Multiple Sclerosis Trust

The MS Trust's mission is to make a real difference for people with MS through the provision of information and professional education, by funding practical research and by campaigning for the improvement of MS services. We work to the highest possible standards and actively seek opportunities to work with other organisations to provide real benefit for people with MS.
Jul 18, 2013

GEMSS the story so far

MS Trust research was commended in July at the Royal College of Nursing as an example of good practice for demonstrating the impact of public services. Here we look back on the first year of our GEMSS project, and look forward to some exciting developments ahead.

At the MS Trust we believe that one of the best ways to help people with MS is to support their specialist nurses. Since 1996 we’ve been leading the way in campaigning for and supporting their work. We funded the only research project which shows that, as well as being vital to people with MS, MS specialist nurses also save money for the NHS by keeping people out of hospital. We estimate that a single MS specialist nurse, with an average caseload of around 250 patients, can save the NHS around £65,000 a year.

However, in recent years we’ve had to step up our work. As health budgets grow tighter, specialist MS nurses are under increasing pressure to demonstrate the impact of their work or risk having their funding removed. Some nurses have been asked to return to ward work, while some positions have become vacant (due to leave or retirement) and not been filled.

This is why we’ve been working to help MS nurses demonstrate the impact of their work, so they can make the strongest case possible to managers and commissioners about the importance of their role.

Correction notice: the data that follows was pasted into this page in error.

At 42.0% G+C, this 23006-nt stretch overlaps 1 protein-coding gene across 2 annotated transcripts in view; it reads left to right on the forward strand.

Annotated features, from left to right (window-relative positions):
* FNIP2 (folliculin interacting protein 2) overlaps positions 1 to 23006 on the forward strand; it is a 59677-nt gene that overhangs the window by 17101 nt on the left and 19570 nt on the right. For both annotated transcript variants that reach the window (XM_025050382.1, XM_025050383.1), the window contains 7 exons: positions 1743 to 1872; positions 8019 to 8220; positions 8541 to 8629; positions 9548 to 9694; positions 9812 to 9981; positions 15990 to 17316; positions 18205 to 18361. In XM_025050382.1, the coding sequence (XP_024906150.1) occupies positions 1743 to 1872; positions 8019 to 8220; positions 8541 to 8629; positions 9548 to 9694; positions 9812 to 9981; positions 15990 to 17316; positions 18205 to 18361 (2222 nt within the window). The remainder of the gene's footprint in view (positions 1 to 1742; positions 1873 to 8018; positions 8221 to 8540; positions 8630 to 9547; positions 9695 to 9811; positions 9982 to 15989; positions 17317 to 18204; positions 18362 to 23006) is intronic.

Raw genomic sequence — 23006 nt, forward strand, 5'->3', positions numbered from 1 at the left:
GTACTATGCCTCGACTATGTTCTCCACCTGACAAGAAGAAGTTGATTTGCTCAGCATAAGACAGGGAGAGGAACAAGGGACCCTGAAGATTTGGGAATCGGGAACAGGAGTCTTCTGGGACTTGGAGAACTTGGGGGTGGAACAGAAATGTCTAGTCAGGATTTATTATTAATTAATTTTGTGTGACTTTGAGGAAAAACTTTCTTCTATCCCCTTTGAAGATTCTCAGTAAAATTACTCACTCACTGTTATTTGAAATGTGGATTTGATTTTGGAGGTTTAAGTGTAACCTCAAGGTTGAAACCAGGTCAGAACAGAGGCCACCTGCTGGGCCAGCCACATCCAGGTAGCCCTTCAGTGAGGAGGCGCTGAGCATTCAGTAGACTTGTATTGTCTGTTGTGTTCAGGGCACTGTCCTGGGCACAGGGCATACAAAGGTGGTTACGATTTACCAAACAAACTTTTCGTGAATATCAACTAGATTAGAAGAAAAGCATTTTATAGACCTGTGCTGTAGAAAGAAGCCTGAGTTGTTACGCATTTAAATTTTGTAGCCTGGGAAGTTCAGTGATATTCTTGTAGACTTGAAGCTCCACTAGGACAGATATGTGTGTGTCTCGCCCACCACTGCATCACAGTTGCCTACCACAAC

Over the past year we’ve been piloting a project called GEMSS: Generating Evidence in Multiple Sclerosis Services. We recruited MS teams from Northumbria, Dorset, Dudley and Sheffield and worked with them to develop tools to enable them to collect and analyse data on their service, so that they can demonstrate the difference their work makes to people with MS, and present this information to managers most effectively.

The pilot was a huge success, and has already been instrumental in keeping at least one nurse in post. “Without data our future is insecure,” said one nurse who took part. “But once the data is there it’s there and it’s quite easy to update. It helps us present a really powerful case to managers. Quite often they didn’t realise the service they were getting.”

This year we’re going to produce a companion piece to our report on the value of MS nurses called Defining the Value of Specialist Allied Health Professionals in MS. We will be showing why the knowledge of specialist therapists, such as MS occupational therapists, is crucial. And we plan to to roll out the GEMSS project further so that more MS services, and more types of MS specialist, have access to the tools we’ve helped to develop.

Thank you for helping to fund this work, which is already making a difference to MS services.

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Mar 12, 2013

MS nurses going the extra mile

In the run up to MS Awareness Week (29 April to 5 May) we have been asking people to nominate their MS nurse for our Super Nurse award: an accolade given each year to a nurse that really makes a difference. We have had nominations in for more than 80 nurses so far, from all over the UK.

For our latest report, I wanted to share with you some of the great comments that have been coming in from people with MS about their MS nurses. The nominations we've received really show what a difference MS nurses can make to individuals living with multiple sclerosis.

“I had symptoms for nearly 20 years before diagnosis and was in a very bad place when I first met my MS nurse. She just knew, she understood and she helped so much that it felt as though I had been picked up and cradled, such was her empathy. She always finds a time to see you and goes out of her way to be there.”

“My MS nurse is wonderful. He is totally reliable and is always there to answer questions. He monitors my medication every month and has a really positive attitude every time I see him. He always goes that bit extra and really cares for his clients. He is the most important person in our lives when it comes to anything related to MS.”